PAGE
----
In many ways it was very hard to leave San Cristóbal de las Casas. But in one way it was very easy: it’s all downhill from there and we were on our way to the views at Cañón del Sumidero and the wild parrots at Sima de las Cotorras via Chiapa de Corzo and Tuxtla Gutiérrez.
Chiapa de Corzo & Tuxtla Gutiérrez
Between San Cristóbal and Tuxtla Gutiérrez the well-maintained road drops 6,000 feet (1,828 meters) via the non-pay highway out of town. We didn’t touch the gas for 20 miles. Heaven.
Our first stop, once we reached the bottom of that massive hill, was the colonial town of Chiapa de Corzo which was charming but way too expensive for us (a festival was on so hotel prices were all jacked up). We quickly moved on to Tuxtla (no one uses the second half of this city’s name) where we found the biggest hotel values on the Journey so far.
Hotel San Antonio in Tuxtla has four rooms around a small back courtyard that go for 200 pesos (about US$17). Each is spotlessly clean (they have a gadget that dusts the ceiling fan blades and they use it!) with cable TV, a double bed, and a private bathroom.
The courtyard is lovely and the Wi-Fi works. For some reason the rooms upstairs are more expensive (perhaps because they’re larger) but they’re stuffy and dirty and the Wi-Fi signal is weaker up there, so don’t get fooled. If you can get into one of the 200 peso courtyard rooms downstairs you’ve scored.
During an evening stroll around Tuxtla (not much going on) we discovered that the city’s cathedral was brutally “renovated” in the late ’80s and now holds no charm except for the hourly parade of saints out of its clock tower. We ended up at Jardin de la Marimba (Marimba Garden) where a dance festival was taking place featuring fairly aged dancers. Each surprisingly spry troop performed traditional regional dances in traditional regional costumes. Of course the troop representing Chiapas got the loudest applause.
See for yourself in our video, below.
Another Tuxtla bargain? The Miguel Alvarez del Toro Zoo on Mondays when the zoo is free to nationals and foreigners. The zoo is laid out on a sprawling, wooded, shady chunk of land just outside the city and it features a gorgeous black panther and some jaguars, a resplendent quetzal bird and a couple of sadly stuffed harpy eagles, among other things. The enclosures are decent and its a very popular place for families.
Parque Nacional Cañón del Sumidero
Between Tuxtla and Chiapa de Corzo is the entrance to the Parque Nacional Cañón del Sumidero. We opted out of the pricey and loud motor boat rides up the river at the bottom of this deep, steep canyon and chose to see its massiveness from above from a series of five view points off a central road along the canyon’s rim.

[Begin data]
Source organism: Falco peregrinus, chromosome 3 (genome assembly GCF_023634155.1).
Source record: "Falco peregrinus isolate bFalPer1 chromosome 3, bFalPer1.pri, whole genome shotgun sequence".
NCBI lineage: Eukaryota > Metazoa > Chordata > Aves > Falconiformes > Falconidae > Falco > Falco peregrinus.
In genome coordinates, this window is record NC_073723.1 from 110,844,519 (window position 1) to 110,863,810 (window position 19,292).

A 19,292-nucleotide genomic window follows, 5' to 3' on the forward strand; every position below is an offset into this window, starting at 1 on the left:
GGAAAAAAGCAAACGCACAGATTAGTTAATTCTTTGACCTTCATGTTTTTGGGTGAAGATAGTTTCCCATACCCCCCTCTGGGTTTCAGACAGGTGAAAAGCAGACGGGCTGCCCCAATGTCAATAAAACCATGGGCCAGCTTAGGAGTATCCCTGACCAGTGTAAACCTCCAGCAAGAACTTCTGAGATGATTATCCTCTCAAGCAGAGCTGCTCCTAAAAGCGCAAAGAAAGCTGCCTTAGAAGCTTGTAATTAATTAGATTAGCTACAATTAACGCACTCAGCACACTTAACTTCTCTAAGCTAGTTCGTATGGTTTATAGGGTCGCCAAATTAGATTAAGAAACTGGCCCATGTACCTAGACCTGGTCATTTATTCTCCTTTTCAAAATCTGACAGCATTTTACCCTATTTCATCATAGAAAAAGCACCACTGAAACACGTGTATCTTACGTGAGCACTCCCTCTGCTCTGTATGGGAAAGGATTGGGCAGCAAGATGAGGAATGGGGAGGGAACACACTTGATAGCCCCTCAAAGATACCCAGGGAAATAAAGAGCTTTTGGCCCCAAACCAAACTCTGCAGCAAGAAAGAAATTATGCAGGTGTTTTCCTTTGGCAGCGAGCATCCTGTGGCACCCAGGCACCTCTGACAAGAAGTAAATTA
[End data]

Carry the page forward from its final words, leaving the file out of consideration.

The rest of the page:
The 10 mile (16 km) road that connects the miradors was as close to a US-style National Park road as we’ve seen since leaving the US: narrow, winding, and full of slow moving buses, passenger cars, and tourist vans full of gawking travelers. The turnouts to the view points had ample parking and there were even paths to the canyon rim. All of the view points except #5 had picnic tables too.
Sima de las Cotorras
From there we headed to Sima de las Cotorras (Abyss of the Parrots), an almost perfectly round sinkhole that’s 525 feet (160 meters) wide and 460 feet (140 meters) deep. That’s amazing enough, but there’s a forest at the bottom of this sinkhole that forest is home to hundreds of green parrots which fly out each morning in one huge group and trickle back in every afternoon.
Tourist facilities around this amazing bird-filled hole in the ground were created with the help of Sendasur, the same orginazation that helped created Las Guacamayas (where the main attraction are scarlet macaws).
At the sima we checked into the small two story stone guesthouse on the property. For 300 pesos (about US$25) we got a charming room with a great bathroom and a private furnished balcony. There are good raised-platform camping sites here too (100 pesos / about US$8) that come with flush toilets and sinks (but no showers). The on-site restaurant also served great food, including some of the best hand made tortillas we’ve had in Mexico.
The pet parrot kept by the folks who run the restaurant loved the tortillas too, as Eric found out. Watch them sharing breakfast in our video, below.
A trail has been built below the rim inside the crater which takes you around the sinkhole. A badass local guide named Nancy will lead you around or even harness you in for a rappel a bit deeper into the ground where you can see more than 40 pre-Hispanic paintings and handprints which were somehow put on the walls more than 200 feet (60 meters) below the rim between 5,000 and 10,000 years ago.
But the real attraction is watching the mass exodus of parrots at sunrise. Around 6 am we heard a tentative “buenos dias” outside our room and that was our cue that the birds were on the move. Sound is amplified inside the sinkhole, so the birds wings and cries sounded extra loud. They flew incredibly quickly (making photography and video tricky in the early morning light). Soon the first handful of birds grew into a crescendo of green wings.
Like the thousands of swifts which saw emerge from the Sótano de las Golondrinas in Aquisimon, Mexico, this mega flight was amazing but brief. Not so amazing? The nearby Aguacera Waterfall. Feel free to skip it and its 25 peso (US$1.25) per person entrance fee.
Here’s more about travel in Mexico